A number of variants of DAD/acute lung injury have been defined based on different histological
patterns, clinicopathological correlations, or distribution of injury within the lung.
ALI without DAD: Various conditions such as drug toxicity (e.g.,
aspirin, cytosine arabinoside), near-drowning, high-altitude pulmonary edema, rapid lung re-expansion,
neurogenic pulmonary edema, and Hantavirus–associated lung injury, all present clinically as ARDS,
However, in each of these conditions, alveolar and interstitial edema, without hyaline membranes, is the
main histological finding. It is probable that certain mechanisms of endothelial injury promote vascular
leakage without the spectrum of changes of DAD. On the other hand, pathological descriptions of these
entities are few, and those which are available may represent very early disease, prior to the formation
of hyaline membranes .
Regional (Localized) DAD: The term DAD implies diffuse bilateral lung
involvement. Thoracic CT scans, however, show a more patchy lung distribution. Histologically, DAD also
represents a continuum in its extent of lung involvement. In patients who die of respiratory failure
secondary to ARDS, the lung usually is globally affected, but focal areas may be inexplicably spared.
Specific causes of acute lung injury such as uremia, acid aspiration, radiation or viral infection can
produce DAD that remains localized within the lung. Exudative and proliferative lesions may also occur
as localized secondary reactions adjacent to necrotizing lesions such as pneumonia or infarcts. In some
patients with the clinical syndrome of ALI/ARDS, lesions of DAD remain localized or multifocal, often
with accentuation in the upper lobes. Regional alveolar damage of this type has been speculated to be a
result of oxygen toxicity .
Mixed Phase DAD: The sequence (i.e., exudative, proliferative, and
fibrotic phases) proposed by Katzenstein has persisted as the temporal model for the evolution of DAD
. In reality, this time-honored construct is overly simplistic since, in many cases, lesions of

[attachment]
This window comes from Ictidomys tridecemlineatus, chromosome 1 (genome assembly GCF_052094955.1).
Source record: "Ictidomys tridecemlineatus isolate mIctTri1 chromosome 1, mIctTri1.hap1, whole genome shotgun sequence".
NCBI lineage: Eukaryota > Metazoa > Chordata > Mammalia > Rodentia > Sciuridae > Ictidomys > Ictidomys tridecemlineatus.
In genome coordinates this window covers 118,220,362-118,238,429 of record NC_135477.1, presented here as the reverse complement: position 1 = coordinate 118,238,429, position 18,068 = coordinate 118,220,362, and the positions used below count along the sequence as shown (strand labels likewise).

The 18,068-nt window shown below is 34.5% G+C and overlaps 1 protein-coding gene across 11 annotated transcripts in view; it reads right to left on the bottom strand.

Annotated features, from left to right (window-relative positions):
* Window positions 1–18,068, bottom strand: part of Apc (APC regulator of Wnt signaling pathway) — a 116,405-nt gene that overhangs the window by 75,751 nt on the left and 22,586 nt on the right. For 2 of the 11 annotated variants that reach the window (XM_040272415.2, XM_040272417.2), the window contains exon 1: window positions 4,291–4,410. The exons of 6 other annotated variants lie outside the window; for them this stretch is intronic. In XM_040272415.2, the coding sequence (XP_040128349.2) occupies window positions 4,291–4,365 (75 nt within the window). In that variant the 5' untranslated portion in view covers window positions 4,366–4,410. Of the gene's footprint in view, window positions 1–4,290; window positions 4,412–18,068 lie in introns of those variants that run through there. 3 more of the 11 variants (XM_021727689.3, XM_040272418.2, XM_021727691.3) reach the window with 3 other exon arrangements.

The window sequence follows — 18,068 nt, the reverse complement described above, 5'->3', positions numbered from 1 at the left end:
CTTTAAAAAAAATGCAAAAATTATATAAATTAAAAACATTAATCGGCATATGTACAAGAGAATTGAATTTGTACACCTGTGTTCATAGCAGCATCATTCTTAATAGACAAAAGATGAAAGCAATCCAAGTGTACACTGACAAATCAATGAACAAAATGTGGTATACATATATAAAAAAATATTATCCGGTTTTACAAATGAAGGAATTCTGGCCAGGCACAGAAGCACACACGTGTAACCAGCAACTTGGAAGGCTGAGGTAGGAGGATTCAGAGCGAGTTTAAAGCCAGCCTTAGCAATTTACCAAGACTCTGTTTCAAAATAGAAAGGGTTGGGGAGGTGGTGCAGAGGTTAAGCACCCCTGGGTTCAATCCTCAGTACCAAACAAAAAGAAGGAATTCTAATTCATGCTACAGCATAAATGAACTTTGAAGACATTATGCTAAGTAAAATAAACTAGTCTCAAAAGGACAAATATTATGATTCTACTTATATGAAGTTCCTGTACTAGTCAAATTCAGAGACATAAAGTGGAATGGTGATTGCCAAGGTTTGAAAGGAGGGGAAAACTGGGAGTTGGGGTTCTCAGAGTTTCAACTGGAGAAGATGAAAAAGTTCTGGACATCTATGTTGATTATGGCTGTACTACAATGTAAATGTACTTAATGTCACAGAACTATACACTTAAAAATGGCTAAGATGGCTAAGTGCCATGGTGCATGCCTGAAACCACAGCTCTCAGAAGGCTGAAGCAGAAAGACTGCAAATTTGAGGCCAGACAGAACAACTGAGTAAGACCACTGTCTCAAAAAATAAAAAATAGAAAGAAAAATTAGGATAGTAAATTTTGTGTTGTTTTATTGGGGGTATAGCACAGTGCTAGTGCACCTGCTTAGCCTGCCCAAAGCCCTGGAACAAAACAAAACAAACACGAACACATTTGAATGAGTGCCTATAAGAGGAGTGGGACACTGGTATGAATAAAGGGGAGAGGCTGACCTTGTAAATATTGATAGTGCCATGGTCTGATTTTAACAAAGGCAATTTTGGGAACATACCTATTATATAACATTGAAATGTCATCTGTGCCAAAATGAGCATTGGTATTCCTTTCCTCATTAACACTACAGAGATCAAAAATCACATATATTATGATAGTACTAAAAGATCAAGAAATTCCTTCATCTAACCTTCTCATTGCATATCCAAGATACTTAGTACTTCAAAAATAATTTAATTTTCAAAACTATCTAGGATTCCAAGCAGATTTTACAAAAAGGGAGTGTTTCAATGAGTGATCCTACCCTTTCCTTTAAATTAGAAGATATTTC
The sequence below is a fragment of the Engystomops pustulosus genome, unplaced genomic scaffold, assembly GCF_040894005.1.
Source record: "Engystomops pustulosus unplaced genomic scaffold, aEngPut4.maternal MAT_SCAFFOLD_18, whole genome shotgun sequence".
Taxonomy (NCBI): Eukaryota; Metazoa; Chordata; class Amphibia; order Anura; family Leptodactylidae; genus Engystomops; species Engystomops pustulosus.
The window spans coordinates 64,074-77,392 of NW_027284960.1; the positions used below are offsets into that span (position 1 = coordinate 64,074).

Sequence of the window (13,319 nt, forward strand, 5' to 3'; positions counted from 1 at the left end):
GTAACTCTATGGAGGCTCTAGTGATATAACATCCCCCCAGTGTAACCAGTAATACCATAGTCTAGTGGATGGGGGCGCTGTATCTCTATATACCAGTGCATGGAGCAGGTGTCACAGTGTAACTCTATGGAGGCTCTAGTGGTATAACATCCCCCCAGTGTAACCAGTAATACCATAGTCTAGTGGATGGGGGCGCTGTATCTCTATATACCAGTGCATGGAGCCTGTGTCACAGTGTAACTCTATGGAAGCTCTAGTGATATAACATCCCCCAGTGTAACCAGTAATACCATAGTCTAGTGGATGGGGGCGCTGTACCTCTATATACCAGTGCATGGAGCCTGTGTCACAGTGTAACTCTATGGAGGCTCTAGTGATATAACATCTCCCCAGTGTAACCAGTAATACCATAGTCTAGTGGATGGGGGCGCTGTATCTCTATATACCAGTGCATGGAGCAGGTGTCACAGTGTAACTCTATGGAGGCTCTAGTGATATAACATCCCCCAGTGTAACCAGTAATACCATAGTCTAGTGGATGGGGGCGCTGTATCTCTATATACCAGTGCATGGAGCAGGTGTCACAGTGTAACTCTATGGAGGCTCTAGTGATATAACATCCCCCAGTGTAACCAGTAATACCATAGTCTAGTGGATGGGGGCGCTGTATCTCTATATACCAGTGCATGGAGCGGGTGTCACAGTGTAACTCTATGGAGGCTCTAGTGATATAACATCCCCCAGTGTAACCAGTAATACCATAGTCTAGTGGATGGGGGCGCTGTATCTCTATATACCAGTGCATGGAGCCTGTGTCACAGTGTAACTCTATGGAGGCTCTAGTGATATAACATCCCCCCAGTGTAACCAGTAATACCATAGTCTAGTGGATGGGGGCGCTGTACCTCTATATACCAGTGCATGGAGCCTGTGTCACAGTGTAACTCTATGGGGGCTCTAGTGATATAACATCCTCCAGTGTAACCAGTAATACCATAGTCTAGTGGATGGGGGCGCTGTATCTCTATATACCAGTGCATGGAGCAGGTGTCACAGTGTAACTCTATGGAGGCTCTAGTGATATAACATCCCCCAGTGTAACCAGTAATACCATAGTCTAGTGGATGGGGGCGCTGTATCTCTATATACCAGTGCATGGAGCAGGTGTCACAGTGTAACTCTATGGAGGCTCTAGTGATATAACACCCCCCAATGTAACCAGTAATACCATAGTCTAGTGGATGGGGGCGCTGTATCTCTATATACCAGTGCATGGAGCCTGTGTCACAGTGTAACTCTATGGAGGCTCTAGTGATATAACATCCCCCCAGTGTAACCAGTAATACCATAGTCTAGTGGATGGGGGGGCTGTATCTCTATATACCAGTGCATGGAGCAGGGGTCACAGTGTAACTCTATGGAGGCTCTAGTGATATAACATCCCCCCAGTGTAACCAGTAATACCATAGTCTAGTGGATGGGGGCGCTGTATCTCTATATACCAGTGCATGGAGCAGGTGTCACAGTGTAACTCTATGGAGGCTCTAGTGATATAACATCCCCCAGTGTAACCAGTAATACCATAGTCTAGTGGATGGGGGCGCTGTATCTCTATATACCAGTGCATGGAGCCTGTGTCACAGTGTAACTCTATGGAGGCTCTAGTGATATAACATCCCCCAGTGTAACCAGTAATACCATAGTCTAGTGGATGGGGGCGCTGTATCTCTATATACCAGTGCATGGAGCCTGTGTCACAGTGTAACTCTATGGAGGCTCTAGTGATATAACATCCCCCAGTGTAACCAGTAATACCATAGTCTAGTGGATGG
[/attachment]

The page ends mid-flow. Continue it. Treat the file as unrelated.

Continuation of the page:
exudative and proliferative phase occur concomitantly . Proliferative activity has been documented
as early as 3 days following the onset of symptoms and type III procollagen peptide appears in BAL fluid
within 24 hours of the onset of symptoms
Conceivably, added insults due to pneumonia, mechanical
ventilation or oxygen toxicity superimposed upon the initial injury result in dyssynchronous "waves" of
Recurrent DAD: There are isolated reports of patients who develop
repeated episodes of DAD . The factors related to this situation are uncertain, and the phenomenon
is largely anecdotal.
Acute Interstitial Pneumonia (AIP): Acute Interstitial Pneumonia is a
rapidly progressive, often fatal, form of interstitial fibrosis which is histologically similar to the
proliferative phase of DAD . The histological and clinical features of this disorder are also
similar to those of the classical Hamman-Rich Syndrome . AIP is now regarded by many as idiopathic
DAD, and therefore represents a diagnosis of exclusion. Compared to typical ARDS, however, patients with
AIP tend to have a more protracted onset and more frequently progress to end stage fibrosis.
Histologically hyaline membranes and intralumenal fibrosis also tend to be less prominent. A subset of
patients at the outset have underlying interstitial fibrosis upon which AIP is superimposed (i.e., acute
exacerbation of IPF)
Acute Fibrinous and Organizing Pneumonia (AFOP): This entity, recently
described by Beasley et al., is a histological pattern of acute lung injury in which intraalveolar
fibrin balls are associated with organizing loose connective tissue but without hyaline membranes.
Patients present with an acute or subacute course, and have a mortality rate similar to that of DAD. The
authors suggest that AFOP may represent a fibrinous variant of DAD .
Fibrosing Non-Specific Interstitial Pneumonia (NSIP): In the original
description of NSIP by Katzenstein et al, two cases appeared to represent slowly resolving DAD/ARDS .
In addition to alveoloseptal fibrosis, remnants of alveolar duct fibrosis including ring-like expansion
of the duct and contiguous fibrous-walled cysts which differ from traditional honeycomb lung may be seen
in fibrotic phase DAD .
A wide variety of pneumotoxic agents delivered by vascular or inhalational routes have been used in
many different animal species to study mechanisms of injury to the alveolo-capillary unit. Experimental
models have importantly complemented clinical and morphological studies in increasing our understanding
of acute lung injury. However, there are relatively few models that simulate the progressive clinical
and pathologic derangements seen in patients with ARDS. Interventions used to recreate the acute phase
of non-cardiogenic pulmonary edema typically produce a selective effect on lung capillary endothelium.
Included among the numerous activators of acute lung injury are endotoxin, bacterial sepsis, fibrin
microemboli, oleic acid, hydrochloric acid aspiration, or hyperoxia (to name but a few)
overlapping morphological features in these models resemble the ultrastructural changes seen in the
exudative phase of DAD: i.e., interstitial edema, leukostasis, fibrin deposition, and evidence of